How to Allocate Your Budget

How to Allocate Your Budget

Once you have determined your advertising budget, you must decide how tol allocate your budget. First, you’ll have to decide if you’ll do any institutional advertising or only promotional advertising.


After you set aside an amount to build your image (if that’s your plans for the year), you can then allocate your promotional advertising in a number of ways. Among the most common breakdowns are by:


1) departmental budgets

2) total budget

3) calendar periods

4) media

5) sales areas


Departmental Budgets

The most common method of allocating advertising dollars is percent of sales. Those departments or product categories with the greatest sales volume receive the biggest share of the budget.

In a small business or when the merchandise range is limited, the same percentage can be used throughout. Otherwise, a good rule is to use the average industry figure for each product.


By breaking down the budget by departments or products those goods that require more promotion to stimulate sales can get the required advertising dollars. Your budget can be further divided into individual merchandise lines.


Total Budget

Your total budget may be the result of integrated departmental or product budgets. If your business has set an upper limit for advertising expense percentage, then your departmental budgets, which are based on different percentages of sales in each area, might be pared down.

In smaller business the total budget may be the only one established. it too, should be divided into merchandise classification for scheduling.


Calendar Periods

Most executives of small businesses usually plan their advertising on a monthly, even a weekly, basis. Your budget, even if it’s for a longer planning period, ought to be calculated for these shorter periods. It will give you better control.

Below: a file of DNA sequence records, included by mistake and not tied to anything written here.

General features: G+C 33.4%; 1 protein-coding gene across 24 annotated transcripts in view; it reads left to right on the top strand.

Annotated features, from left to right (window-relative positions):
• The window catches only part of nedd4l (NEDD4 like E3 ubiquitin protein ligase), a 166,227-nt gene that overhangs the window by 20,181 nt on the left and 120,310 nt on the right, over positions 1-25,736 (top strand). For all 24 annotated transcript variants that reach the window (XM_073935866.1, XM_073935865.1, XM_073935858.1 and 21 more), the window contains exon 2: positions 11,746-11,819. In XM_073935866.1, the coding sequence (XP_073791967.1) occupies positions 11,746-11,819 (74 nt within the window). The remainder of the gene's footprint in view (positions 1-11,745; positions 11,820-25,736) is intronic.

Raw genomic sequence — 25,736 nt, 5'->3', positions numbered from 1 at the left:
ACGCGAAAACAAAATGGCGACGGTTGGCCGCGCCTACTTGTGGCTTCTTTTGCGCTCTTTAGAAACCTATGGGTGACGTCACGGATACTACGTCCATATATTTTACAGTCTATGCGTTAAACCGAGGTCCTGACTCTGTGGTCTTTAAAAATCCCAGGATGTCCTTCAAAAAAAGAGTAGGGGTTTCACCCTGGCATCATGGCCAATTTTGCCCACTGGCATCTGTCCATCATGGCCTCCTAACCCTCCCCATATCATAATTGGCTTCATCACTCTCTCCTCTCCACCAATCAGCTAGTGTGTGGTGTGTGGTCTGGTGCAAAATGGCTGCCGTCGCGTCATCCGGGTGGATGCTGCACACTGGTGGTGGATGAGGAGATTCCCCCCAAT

The percentage-of-sales methods is also useful here to determine how much money to allocate by time periods. The standard practice is to match sales with advertising dollars. Thus, if February accounts for 5% of your sales, you might give it 5% of your budget.


Sometimes you might want to adjust advertising allocations downward in some of your heavier sales months, so you can boost the budget of some of your poorer periods. But this should be done only if you have reason (as when your competition’s sales trends differ markedly from yours) to believe that a change in your advertising timing could improve slow sales.



The amount of advertising that you place in each advertising medium – such as direct mail, newspapers, click through or radio – should be determined by past experience, industry practice, and ideas from media specialists. Normally it’s wise to use the same sort of media your competitors use. That’s where, most likely, your potential customers look and listen.


Sales areas

You can spend your advertising dollars where your customers already come from, or you can use them to try to stimulate new sales areas. Just as in dividing your appropriation by time periods, it’s wise to continue to do the bulk of your advertising in familiar areas. Usually it’s more costly to develop new markets than to maintain established ones.

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